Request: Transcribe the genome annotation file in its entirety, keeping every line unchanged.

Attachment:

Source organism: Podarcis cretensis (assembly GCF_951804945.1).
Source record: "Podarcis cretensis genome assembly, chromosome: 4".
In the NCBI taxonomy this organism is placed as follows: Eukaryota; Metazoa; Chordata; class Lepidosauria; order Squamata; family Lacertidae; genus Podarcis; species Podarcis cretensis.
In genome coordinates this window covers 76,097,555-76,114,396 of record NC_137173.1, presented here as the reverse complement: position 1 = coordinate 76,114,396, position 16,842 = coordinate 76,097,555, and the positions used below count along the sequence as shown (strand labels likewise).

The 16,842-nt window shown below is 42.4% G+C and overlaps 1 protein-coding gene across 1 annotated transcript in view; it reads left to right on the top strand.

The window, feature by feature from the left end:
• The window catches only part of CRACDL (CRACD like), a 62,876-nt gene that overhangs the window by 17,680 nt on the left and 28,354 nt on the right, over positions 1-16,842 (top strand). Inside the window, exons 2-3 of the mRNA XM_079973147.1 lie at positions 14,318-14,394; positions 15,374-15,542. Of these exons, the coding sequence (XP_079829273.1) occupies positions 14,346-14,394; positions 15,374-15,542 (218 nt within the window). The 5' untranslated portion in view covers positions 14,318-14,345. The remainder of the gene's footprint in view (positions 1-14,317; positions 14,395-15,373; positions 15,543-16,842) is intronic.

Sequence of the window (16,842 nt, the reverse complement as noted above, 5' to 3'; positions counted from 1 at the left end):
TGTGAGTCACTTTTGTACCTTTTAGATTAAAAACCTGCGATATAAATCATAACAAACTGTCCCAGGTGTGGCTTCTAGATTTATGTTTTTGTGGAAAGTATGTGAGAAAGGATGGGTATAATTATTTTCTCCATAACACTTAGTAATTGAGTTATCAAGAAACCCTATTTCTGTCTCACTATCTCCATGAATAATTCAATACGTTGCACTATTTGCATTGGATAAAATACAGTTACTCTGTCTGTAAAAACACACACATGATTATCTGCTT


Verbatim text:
Source organism: Podarcis cretensis (assembly GCF_951804945.1).
Source record: "Podarcis cretensis genome assembly, chromosome: 4".
In the NCBI taxonomy this organism is placed as follows: Eukaryota; Metazoa; Chordata; class Lepidosauria; order Squamata; family Lacertidae; genus Podarcis; species Podarcis cretensis.
In genome coordinates this window covers 76,097,555-76,114,396 of record NC_137173.1, presented here as the reverse complement: position 1 = coordinate 76,114,396, position 16,842 = coordinate 76,097,555, and the positions used below count along the sequence as shown (strand labels likewise).

The 16,842-nt window shown below is 42.4% G+C and overlaps 1 protein-coding gene across 1 annotated transcript in view; it reads left to right on the top strand.

The window, feature by feature from the left end:
• The window catches only part of CRACDL (CRACD like), a 62,876-nt gene that overhangs the window by 17,680 nt on the left and 28,354 nt on the right, over positions 1-16,842 (top strand). Inside the window, exons 2-3 of the mRNA XM_079973147.1 lie at positions 14,318-14,394; positions 15,374-15,542. Of these exons, the coding sequence (XP_079829273.1) occupies positions 14,346-14,394; positions 15,374-15,542 (218 nt within the window). The 5' untranslated portion in view covers positions 14,318-14,345. The remainder of the gene's footprint in view (positions 1-14,317; positions 14,395-15,373; positions 15,543-16,842) is intronic.

Sequence of the window (16,842 nt, the reverse complement as noted above, 5' to 3'; positions counted from 1 at the left end):
TGTGAGTCACTTTTGTACCTTTTAGATTAAAAACCTGCGATATAAATCATAACAAACTGTCCCAGGTGTGGCTTCTAGATTTATGTTTTTGTGGAAAGTATGTGAGAAAGGATGGGTATAATTATTTTCTCCATAACACTTAGTAATTGAGTTATCAAGAAACCCTATTTCTGTCTCACTATCTCCATGAATAATTCAATACGTTGCACTATTTGCATTGGATAAAATACAGTTACTCTGTCTGTAAAAACACACACATGATTATCTGCTT